They celebrated the first Columbus Day way back in 1792 to commemorate the 300th anniversary of Columbus landing. In 1934 it became a national holiday while President Franklin D. Roosevelt was in office.
Coming to terms with the past
Indian tribes have suffered a lot, and there are talks about reparations for Native People and Communities. It seems to be very difficult, even in our modern times, as it encounters a lot of opposition. The main argument is that it happened too long ago or if we have to pay, we will go bankrupt.
A nation carries the burden of its past and should be held responsible. Monetary compensation does not take the sorrow away from generations of suffering, but it could help some. Other countries like Germany also have this burden of the past. One sometimes hears about a court case where very old people stand trial for atrocities committed nearly 80 years ago.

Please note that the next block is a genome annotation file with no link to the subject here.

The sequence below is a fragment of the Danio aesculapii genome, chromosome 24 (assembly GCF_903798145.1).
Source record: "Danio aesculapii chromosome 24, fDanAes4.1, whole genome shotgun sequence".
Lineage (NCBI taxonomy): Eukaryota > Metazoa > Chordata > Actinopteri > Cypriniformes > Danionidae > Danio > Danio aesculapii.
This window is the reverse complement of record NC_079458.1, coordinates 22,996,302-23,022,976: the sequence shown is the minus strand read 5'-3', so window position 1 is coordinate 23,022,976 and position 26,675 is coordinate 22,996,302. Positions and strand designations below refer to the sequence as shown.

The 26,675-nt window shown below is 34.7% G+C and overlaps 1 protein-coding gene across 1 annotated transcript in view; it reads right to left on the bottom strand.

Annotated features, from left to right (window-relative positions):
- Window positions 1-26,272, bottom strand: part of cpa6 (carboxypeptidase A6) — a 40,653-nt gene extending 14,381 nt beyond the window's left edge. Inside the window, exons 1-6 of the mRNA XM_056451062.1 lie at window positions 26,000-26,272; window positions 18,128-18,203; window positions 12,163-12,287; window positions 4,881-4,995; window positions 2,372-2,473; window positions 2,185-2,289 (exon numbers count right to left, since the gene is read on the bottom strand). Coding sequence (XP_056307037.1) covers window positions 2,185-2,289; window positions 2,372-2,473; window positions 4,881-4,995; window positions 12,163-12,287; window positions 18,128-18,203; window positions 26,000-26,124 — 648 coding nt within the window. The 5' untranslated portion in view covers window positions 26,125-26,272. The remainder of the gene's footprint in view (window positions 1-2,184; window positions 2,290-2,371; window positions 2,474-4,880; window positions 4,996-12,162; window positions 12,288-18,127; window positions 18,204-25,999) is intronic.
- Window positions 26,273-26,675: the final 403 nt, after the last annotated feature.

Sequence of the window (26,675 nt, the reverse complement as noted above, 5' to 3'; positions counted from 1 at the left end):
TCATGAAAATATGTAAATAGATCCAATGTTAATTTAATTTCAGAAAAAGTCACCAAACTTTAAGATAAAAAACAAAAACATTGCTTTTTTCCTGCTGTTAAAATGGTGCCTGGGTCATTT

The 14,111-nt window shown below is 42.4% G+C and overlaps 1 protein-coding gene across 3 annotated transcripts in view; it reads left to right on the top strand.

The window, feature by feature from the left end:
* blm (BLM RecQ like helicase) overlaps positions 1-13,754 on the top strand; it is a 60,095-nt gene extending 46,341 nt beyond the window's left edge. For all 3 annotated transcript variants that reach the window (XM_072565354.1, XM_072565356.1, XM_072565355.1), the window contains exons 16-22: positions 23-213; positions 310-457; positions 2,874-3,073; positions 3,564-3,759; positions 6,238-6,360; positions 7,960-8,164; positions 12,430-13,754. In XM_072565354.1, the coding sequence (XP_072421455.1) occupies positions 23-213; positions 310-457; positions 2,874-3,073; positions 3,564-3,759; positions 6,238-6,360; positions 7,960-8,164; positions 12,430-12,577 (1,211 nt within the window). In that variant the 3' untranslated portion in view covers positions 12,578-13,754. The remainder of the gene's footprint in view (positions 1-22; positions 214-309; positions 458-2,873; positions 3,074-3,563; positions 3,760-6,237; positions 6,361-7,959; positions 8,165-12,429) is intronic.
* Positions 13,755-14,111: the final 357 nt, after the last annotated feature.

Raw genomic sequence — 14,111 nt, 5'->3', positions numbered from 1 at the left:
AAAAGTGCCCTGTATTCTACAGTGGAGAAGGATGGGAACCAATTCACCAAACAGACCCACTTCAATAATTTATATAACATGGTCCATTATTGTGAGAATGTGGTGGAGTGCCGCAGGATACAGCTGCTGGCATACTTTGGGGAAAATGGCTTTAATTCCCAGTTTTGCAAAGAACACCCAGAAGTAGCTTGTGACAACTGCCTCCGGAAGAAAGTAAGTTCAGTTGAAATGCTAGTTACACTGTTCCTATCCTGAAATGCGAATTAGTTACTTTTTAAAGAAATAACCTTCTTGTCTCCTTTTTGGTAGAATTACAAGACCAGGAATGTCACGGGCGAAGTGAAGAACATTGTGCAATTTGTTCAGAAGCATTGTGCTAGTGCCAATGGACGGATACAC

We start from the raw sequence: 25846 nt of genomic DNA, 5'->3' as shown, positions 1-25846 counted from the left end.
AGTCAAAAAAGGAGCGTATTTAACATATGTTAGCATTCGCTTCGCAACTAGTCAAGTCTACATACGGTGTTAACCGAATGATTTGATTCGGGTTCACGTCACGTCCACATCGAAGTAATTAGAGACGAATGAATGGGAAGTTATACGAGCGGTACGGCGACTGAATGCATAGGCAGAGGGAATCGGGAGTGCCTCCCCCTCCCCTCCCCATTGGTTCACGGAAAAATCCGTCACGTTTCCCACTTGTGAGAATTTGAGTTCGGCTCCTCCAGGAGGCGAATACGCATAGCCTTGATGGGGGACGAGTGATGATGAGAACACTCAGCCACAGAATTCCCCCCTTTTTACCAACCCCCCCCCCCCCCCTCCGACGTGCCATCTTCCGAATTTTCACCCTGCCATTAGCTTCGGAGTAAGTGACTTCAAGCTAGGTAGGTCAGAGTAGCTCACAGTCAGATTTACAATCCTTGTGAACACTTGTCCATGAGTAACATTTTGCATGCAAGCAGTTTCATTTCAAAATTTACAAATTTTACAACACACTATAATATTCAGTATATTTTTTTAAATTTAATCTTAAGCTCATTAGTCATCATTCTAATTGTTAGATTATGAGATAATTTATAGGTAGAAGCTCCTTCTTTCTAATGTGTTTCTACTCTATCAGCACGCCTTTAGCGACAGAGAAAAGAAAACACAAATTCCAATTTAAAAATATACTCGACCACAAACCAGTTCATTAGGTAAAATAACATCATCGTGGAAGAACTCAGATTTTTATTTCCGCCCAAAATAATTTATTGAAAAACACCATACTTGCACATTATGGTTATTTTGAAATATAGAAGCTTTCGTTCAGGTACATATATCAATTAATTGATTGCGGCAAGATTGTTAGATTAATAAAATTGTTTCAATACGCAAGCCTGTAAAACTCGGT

It is painful to know that the treatment of the Native Americans by the United States Government, and many of its people, was a blueprint for Adolf Hitler’s concentration camps. John Toland wrote in his book, “Adolf Hitler” that,
“Hitler’s concept of concentration camps, as well as the practicality of genocide, owed much, so he claimed, to his studies of English and United States history. He admired the camps for Boer prisoners in South Africa and for the Indians in the wild west and often praised to his inner circle the efficiency of America’s extermination – by starvation and uneven combat – of the red savages who could not be tamed by captivity.” — P. 202, “Adolph Hitler” by John Toland.
This review of the book “The American West and the Nazi East: a Comparative and Interpretive Perspective”, is a very telling indictment on US policy as it pertains to its history.